Dec 4, 2011

Stuck On Koh Phangan

We don’t know of many travelling families who have been moving as continually as we have in the 10+ months that we’ve been on the road.  We’ve never stayed in any one place for longer than 12 nights or so.  But especially after our travels through India, we are a tad bit tired.  Yet still surprisingly (to us anyway) we ended up staying on Koh Phangan for 26 days, and loved every minute of it! 

So what did we do there?

In a nutshell, not much!  After our Visa Run fiasco, we upgraded to a resort at neighbouring Haad Yao, which offered a much nicer room, a swimming pool overlooking the beach, and a buffet breakfast for all of us (all for a low season rate of 800THB/$26.65 USD per day).  Our day consisted of eating 3 meals, with swimming either in the bay and/or in the pool and making sandcastles on the beach in between. 

Maddy also improved her snorkelling skills, as well as learned to volley a beach ball, and to draw more detailed pictures.  Yasmine meanwhile, chatted the ears off the many staff at the resort, entertaining them with her detailed stories and insights.

Sometimes we would zip around the island for a change of scenery on our motorbike that we ended taking a monthly rental on.  We also liked to eat at the Night Market in Thongsala a few times a week, which was about 20minutes away.  Great inexpensive cart food could be had so we got our share of fruit shakes, pancakes, and crumb chicken skewers for 10-30B each.

And for the first time in a long time during this trip (not including the great people we met in Sanur, Bali as well as the bunch that we met in Vietnam), we were very social here.  Probably in part to us being a family with young kids and not finding ourselves in the usual ‘social spots’, coupled with the hours that we keep (up early, back to our room early), our interactions with other travellers has been somewhat limited and fleeting. Here, we met and interacted with some warm, interesting and like-minded fellow tourists, who spoke English too!  (Usually, we’ve just met French and Germans, particularly in India and in Khao Lak.) We had in-depth conversations over breakfast with a professor from Boston University and his partner as well as with a couple of engineers from Houston (Texas), sharing travel insights as well as thoughts on long term travel with children in tow.

We even made friends with 2 families with kids the same age as ours, although we saw many more families here and there on the island.  Our children haven’t interacted much with other kids since we left Australia as we just haven’t met many families, and if we did, their children either tend to be much older or much younger than ours.  We ended up meeting an interesting family of 4 from Winnipeg, Canada, and the kids played together for a couple of afternoon until they left.  Then we met a family of 6 from Sweden, who had 4 kids aged 6yrs and under!  (And we thought we had it tough—they were backpacking also, while pushing a tandem stroller!) We really enjoyed spending time together with this special family for a few hours of the day and the kids played easily together despite the language barrier.  We also tended to eat our lunch and dinners together as we favoured the same restaurant.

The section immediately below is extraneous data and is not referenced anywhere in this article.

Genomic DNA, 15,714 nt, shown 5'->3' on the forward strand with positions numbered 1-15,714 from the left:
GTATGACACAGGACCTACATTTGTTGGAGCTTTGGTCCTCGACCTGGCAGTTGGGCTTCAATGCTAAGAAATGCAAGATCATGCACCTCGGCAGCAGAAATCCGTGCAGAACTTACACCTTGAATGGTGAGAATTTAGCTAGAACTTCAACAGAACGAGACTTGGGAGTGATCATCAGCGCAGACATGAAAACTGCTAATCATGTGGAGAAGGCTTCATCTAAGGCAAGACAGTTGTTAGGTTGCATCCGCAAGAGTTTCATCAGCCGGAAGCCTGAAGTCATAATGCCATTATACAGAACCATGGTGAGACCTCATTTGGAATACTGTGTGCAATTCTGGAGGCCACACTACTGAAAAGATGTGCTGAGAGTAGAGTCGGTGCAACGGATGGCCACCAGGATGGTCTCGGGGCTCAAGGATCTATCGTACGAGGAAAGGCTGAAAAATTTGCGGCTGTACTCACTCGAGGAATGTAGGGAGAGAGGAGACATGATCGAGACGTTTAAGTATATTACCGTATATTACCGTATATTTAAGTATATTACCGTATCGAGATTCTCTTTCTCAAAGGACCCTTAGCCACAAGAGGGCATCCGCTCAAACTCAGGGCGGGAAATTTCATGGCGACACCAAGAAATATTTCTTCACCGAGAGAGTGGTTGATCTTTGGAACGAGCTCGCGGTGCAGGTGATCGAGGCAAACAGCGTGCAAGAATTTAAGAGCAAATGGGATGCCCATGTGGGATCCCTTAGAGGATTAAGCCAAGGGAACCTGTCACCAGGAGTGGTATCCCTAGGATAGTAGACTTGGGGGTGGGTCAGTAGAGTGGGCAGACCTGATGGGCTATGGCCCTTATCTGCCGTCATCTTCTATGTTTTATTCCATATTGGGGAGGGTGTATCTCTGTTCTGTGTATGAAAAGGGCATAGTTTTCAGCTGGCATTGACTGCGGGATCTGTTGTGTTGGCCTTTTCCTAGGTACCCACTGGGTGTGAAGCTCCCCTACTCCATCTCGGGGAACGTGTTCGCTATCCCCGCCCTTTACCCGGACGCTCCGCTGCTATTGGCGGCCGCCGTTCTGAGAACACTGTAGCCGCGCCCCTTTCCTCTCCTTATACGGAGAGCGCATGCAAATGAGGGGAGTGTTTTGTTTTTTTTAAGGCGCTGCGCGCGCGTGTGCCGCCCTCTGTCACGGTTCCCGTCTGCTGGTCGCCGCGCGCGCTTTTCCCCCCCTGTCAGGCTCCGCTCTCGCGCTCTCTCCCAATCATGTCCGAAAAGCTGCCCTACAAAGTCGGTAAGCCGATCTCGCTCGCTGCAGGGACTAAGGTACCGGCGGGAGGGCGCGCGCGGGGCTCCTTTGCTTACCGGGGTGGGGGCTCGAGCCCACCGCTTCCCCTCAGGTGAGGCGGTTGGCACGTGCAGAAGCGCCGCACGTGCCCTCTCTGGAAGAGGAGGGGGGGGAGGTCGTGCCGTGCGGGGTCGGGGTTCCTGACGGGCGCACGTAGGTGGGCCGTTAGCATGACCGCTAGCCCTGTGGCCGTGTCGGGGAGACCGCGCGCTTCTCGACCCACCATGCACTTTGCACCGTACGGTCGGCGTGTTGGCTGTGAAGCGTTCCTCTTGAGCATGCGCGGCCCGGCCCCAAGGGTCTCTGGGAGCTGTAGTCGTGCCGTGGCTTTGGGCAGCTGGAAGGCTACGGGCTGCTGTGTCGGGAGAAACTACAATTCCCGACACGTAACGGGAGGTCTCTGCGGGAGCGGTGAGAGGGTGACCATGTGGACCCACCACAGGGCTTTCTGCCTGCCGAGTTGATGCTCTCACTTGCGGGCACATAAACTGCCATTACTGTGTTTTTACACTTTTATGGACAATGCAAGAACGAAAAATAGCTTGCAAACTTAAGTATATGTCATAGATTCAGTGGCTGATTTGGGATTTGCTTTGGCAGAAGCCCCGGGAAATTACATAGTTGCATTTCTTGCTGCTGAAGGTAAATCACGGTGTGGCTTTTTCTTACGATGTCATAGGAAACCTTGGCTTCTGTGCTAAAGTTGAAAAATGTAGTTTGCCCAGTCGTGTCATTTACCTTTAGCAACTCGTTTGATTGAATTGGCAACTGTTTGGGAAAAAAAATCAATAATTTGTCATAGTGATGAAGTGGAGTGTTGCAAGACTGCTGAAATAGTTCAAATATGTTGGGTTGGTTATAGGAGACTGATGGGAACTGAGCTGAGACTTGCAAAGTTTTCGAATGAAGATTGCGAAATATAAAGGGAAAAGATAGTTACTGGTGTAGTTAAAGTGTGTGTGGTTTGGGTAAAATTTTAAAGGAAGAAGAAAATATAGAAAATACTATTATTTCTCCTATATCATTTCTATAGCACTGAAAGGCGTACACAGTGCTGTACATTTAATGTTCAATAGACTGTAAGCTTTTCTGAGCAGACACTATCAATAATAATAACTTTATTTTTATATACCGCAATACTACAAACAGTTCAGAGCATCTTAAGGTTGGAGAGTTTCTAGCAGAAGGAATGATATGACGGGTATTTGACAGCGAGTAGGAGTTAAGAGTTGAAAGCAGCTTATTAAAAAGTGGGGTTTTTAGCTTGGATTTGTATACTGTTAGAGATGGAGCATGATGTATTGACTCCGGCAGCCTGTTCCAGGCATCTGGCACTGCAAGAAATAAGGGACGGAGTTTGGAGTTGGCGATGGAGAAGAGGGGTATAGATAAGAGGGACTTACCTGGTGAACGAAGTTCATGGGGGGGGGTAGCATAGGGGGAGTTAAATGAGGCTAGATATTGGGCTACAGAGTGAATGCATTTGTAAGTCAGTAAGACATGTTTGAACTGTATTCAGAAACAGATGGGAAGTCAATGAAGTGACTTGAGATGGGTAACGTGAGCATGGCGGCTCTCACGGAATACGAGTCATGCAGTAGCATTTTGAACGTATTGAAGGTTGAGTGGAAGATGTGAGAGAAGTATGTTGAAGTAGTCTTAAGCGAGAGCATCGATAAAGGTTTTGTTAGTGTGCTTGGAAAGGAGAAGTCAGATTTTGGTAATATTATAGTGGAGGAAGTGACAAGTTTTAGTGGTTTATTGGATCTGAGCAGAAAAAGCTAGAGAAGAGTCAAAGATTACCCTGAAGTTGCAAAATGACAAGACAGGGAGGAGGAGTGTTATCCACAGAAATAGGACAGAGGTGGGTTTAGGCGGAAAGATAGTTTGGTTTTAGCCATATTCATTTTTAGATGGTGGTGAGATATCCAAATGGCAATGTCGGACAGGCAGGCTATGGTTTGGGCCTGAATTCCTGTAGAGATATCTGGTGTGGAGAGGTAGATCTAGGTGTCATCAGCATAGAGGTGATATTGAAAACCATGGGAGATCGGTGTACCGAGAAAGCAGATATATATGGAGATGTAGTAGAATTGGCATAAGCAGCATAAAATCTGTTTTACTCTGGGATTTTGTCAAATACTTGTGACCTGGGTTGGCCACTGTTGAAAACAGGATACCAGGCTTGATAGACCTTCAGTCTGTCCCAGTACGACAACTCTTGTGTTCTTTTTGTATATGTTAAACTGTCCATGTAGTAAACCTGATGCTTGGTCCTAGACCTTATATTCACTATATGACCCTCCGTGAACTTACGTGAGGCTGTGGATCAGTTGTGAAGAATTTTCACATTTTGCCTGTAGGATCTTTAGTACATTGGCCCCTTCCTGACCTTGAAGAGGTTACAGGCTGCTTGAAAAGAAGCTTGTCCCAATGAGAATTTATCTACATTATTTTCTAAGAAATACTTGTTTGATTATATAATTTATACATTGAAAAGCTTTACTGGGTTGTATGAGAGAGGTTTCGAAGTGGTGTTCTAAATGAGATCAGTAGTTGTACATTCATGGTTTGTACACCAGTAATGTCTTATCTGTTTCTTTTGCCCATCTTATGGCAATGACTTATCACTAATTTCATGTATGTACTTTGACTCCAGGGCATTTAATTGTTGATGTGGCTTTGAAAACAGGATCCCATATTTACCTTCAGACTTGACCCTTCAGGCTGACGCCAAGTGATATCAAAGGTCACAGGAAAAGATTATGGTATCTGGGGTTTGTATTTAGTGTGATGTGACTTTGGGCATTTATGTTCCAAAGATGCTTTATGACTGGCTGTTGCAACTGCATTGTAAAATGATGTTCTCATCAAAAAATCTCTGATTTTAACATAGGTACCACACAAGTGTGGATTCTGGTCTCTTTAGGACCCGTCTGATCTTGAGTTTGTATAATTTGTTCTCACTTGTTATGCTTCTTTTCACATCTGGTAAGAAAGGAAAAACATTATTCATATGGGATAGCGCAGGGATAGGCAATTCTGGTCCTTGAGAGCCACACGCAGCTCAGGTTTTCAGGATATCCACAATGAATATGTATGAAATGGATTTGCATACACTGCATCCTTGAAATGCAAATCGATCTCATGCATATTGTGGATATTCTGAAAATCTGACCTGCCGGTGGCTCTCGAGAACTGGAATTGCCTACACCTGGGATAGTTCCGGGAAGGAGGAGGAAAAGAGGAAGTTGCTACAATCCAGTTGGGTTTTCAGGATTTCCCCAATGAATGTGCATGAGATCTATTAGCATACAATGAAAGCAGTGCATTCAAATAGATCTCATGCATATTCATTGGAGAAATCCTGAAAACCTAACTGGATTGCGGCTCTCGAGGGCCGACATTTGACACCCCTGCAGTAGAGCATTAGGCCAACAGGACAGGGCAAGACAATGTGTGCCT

What Makes Koh Phangan So Special?

We’d been asking ourselves this because our time there had been very unique from the other places that we’ve been so far.  We’ve surmised that it’s because there just isn’t much to do on the island, other than to just relax and be.  And the island is quite small and compact, so you can easily get a change of scenery (with a motorbike) and not feel trapped.  Yet the island offers everything you need for a relaxing vacation:  markets, good food, massages galore, motorbikes to hire, internet access, and lots of beautiful beaches.  Koh Phangan just seems to grow on you.

And before you know it, it’s time to leave.  And you suspect that you probably won’t find anything quite like it anywhere else. 


  1. I recognise the 'restless' style of travelling you mention and the strange delight in finding a place to be and not do. Way back we spent 6 months family cycle touring in New Zealand, moving on every day, then found ourselves in Western Samoa for a month with nothing to do except be, eat, swim, sleep. It took a bit of getting used. There is an art to doing nothing and it comes easier in some cultures and places than others. The Samoans found our restlessness quite amusing, chilling just seemed to come so naturally to them. Strange that one should have to learn how to relax!

  2. Denise & GrahamDecember 5, 2011 at 6:43 AM

    We have so enjoyed reading your blogs and keeping up with all your adventures.. It's great to hear & see how much the girls have grown.. We will be back in Sanur Bail for a month in February & will tell the staff about your travels..Travel safe & keep making wonderful memories..Love to you all. xx :)

  3. Great to hear that you've been able to spend time with other families and enjoy a long relaxing stretch. I totally understand what you mean about schedules and nomadic existence making connecting with other families difficult.